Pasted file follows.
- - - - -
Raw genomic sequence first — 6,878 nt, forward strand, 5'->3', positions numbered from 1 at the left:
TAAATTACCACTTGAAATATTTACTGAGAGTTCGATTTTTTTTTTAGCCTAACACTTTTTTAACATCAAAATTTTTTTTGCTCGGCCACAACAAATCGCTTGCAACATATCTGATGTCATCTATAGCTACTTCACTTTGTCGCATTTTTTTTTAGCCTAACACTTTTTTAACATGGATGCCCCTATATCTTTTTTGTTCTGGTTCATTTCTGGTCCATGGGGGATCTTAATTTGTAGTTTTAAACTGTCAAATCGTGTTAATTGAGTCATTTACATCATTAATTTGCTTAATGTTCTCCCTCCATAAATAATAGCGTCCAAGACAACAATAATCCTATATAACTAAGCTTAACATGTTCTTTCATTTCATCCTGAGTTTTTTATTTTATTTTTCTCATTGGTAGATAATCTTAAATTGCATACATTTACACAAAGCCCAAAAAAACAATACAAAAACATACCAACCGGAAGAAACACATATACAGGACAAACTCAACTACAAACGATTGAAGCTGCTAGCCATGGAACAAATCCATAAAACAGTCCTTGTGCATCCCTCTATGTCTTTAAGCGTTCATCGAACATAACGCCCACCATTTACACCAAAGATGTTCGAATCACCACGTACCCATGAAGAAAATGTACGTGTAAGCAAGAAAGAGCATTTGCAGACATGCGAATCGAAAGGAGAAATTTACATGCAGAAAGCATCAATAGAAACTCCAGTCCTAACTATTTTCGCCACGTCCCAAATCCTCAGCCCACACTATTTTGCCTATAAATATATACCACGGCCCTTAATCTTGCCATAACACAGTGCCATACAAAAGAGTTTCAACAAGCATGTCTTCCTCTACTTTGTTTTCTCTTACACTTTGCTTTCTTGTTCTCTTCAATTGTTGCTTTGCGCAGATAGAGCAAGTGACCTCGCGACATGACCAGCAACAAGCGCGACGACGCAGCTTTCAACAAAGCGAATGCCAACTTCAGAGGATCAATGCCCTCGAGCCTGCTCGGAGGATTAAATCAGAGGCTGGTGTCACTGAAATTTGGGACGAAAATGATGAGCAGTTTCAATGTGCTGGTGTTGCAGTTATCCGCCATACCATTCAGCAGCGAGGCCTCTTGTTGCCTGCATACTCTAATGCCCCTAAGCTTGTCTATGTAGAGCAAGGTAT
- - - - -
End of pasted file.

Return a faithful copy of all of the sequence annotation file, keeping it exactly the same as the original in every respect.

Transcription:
Raw genomic sequence first — 6,878 nt, forward strand, 5'->3', positions numbered from 1 at the left:
TAAATTACCACTTGAAATATTTACTGAGAGTTCGATTTTTTTTTTAGCCTAACACTTTTTTAACATCAAAATTTTTTTTGCTCGGCCACAACAAATCGCTTGCAACATATCTGATGTCATCTATAGCTACTTCACTTTGTCGCATTTTTTTTTAGCCTAACACTTTTTTAACATGGATGCCCCTATATCTTTTTTGTTCTGGTTCATTTCTGGTCCATGGGGGATCTTAATTTGTAGTTTTAAACTGTCAAATCGTGTTAATTGAGTCATTTACATCATTAATTTGCTTAATGTTCTCCCTCCATAAATAATAGCGTCCAAGACAACAATAATCCTATATAACTAAGCTTAACATGTTCTTTCATTTCATCCTGAGTTTTTTATTTTATTTTTCTCATTGGTAGATAATCTTAAATTGCATACATTTACACAAAGCCCAAAAAAACAATACAAAAACATACCAACCGGAAGAAACACATATACAGGACAAACTCAACTACAAACGATTGAAGCTGCTAGCCATGGAACAAATCCATAAAACAGTCCTTGTGCATCCCTCTATGTCTTTAAGCGTTCATCGAACATAACGCCCACCATTTACACCAAAGATGTTCGAATCACCACGTACCCATGAAGAAAATGTACGTGTAAGCAAGAAAGAGCATTTGCAGACATGCGAATCGAAAGGAGAAATTTACATGCAGAAAGCATCAATAGAAACTCCAGTCCTAACTATTTTCGCCACGTCCCAAATCCTCAGCCCACACTATTTTGCCTATAAATATATACCACGGCCCTTAATCTTGCCATAACACAGTGCCATACAAAAGAGTTTCAACAAGCATGTCTTCCTCTACTTTGTTTTCTCTTACACTTTGCTTTCTTGTTCTCTTCAATTGTTGCTTTGCGCAGATAGAGCAAGTGACCTCGCGACATGACCAGCAACAAGCGCGACGACGCAGCTTTCAACAAAGCGAATGCCAACTTCAGAGGATCAATGCCCTCGAGCCTGCTCGGAGGATTAAATCAGAGGCTGGTGTCACTGAAATTTGGGACGAAAATGATGAGCAGTTTCAATGTGCTGGTGTTGCAGTTATCCGCCATACCATTCAGCAGCGAGGCCTCTTGTTGCCTGCATACTCTAATGCCCCTAAGCTTGTCTATGTAGAGCAAGGTAT